Therefore, the new edition of Dmitry Medvedev’s Administration — is not just a stagnation cabinet, but also a parade of egregious incompetence as well as the first in history barefaced attempt to introduce the corrupt practice of appointing the sons of the new high nobility to ministerial posts (I am struggling to recall such an impudence, frankly).

At the same time, we should note that the numerous forecasts of anonymous Telegram channels foretelling the strengthening of Igor Sechin’s position in the new Administration have not come true. Not only has Sechin not realized any gains, he has lost ground. For example, even the new head of the Ministry of Environment Kobylkin is much closer to Novatek (Новатэк) and Gazprom, but definitely not to Sechin himself, in contrast to the previous head of that agency Sergey Donskoy. It is hard to say whether Donskoy was a “Sechin man” in the full sense of that term, but the obvious trend is definitely not to the advantage of the head of Rosneft.

Sechin’s frenemy ArkadiyDvorkovich has left the government. However, Dmitry Kozak who replaced him as the Energy Czar is not any closer to Sechin. Another obvious opponent of Sechin, Prime Minister Dmitry Medvedev, has managed to wrangle an important position of the Chief of Staff for his college classmate Konstantin Chuychenko, despite Medvedev’s conspicuous lack of competence.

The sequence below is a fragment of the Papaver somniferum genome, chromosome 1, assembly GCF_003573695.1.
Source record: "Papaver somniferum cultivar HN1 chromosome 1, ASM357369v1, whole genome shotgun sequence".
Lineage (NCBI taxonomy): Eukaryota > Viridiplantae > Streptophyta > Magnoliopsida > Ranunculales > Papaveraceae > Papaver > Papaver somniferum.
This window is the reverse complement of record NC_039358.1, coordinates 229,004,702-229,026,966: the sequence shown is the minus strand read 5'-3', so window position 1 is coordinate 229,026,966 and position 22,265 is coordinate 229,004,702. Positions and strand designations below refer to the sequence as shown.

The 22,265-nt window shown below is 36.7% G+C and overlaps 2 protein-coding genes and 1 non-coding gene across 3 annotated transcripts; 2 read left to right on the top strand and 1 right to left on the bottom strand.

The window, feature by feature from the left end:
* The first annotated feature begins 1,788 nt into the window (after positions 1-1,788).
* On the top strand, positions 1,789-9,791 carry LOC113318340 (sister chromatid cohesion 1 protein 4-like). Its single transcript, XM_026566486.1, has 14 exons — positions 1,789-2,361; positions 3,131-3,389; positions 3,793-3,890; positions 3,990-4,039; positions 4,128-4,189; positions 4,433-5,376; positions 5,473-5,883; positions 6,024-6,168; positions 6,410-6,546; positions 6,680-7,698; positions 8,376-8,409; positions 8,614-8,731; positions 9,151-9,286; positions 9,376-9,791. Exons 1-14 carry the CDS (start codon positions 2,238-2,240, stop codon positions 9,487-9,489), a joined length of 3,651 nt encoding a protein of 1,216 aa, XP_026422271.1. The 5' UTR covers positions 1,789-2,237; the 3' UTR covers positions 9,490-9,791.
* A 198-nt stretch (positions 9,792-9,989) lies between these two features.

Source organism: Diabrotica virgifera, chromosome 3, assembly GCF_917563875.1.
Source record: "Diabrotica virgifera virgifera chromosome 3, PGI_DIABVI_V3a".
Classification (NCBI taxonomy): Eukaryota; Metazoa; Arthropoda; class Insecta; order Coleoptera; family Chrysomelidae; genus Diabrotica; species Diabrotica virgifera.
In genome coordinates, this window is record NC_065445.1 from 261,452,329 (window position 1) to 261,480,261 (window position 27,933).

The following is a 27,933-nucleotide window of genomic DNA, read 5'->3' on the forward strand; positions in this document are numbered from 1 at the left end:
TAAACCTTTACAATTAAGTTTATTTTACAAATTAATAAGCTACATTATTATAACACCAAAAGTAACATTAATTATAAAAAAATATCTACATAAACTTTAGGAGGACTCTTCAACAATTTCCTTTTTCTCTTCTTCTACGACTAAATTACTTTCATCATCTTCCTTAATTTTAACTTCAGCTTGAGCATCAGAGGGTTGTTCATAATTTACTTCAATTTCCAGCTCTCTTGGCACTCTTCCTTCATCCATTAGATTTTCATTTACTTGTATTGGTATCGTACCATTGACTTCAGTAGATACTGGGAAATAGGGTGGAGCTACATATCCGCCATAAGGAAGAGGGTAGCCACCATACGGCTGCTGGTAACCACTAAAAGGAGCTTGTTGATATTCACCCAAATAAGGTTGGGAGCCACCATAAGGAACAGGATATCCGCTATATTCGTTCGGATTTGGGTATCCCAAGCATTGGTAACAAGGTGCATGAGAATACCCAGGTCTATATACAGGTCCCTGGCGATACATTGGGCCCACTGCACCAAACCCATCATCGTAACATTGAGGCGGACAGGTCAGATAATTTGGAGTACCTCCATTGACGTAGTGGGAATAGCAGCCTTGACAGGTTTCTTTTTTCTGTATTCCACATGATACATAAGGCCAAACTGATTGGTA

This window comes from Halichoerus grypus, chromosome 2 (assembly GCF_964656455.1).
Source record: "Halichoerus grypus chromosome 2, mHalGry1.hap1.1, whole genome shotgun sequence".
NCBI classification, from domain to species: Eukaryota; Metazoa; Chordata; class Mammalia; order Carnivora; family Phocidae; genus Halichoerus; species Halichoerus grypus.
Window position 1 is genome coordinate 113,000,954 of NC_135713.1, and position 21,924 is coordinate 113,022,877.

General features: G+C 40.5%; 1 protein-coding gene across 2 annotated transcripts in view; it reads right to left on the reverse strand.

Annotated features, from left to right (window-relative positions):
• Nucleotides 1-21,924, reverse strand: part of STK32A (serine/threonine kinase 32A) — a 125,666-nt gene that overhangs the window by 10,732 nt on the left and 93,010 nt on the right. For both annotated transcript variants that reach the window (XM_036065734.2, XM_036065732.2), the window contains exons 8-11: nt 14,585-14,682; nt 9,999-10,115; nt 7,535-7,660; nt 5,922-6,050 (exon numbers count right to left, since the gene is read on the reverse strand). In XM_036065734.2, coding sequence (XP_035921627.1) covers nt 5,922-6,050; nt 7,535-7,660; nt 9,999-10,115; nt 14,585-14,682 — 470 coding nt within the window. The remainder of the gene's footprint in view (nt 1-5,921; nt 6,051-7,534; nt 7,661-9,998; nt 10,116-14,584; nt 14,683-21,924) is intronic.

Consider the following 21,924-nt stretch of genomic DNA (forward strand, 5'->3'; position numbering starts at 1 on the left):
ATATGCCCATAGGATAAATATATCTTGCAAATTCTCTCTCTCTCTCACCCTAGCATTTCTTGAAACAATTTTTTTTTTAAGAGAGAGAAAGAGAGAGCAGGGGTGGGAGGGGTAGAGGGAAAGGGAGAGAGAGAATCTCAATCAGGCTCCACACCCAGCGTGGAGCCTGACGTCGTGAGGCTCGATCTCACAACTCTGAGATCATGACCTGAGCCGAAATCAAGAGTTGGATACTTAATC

However, overall, it would be fair to say that Medvedev’s Cabinet is consistent with Vladimir Putin’s view of the situation. He is content with everything, he does not want any radical changes, he does not want any reforms. All that he is after is further fiscal consolidation. Putin is satisfied with fairy tales about economic growth told him by the Ministry of Finance and Ministry of Economic Development. An old joke comes to mind: “Experts say people’s incomes are growing. — But our income has not grown! — Clearly, you are not the experts!”

He is unwilling to undertake any serious attempts to change the situation, just as he is unwilling to alter fundamentally the existing balance between the power clans.

It’s difficult to come up with a better illustration of the term “stagnation” (or in common parlance, zastoy) than the composition of the new Medvedev Cabinet. In some distant future, this Administration will become the textbook example of regulatory stagnation

This Article first appeared in Russian at the Insider’s site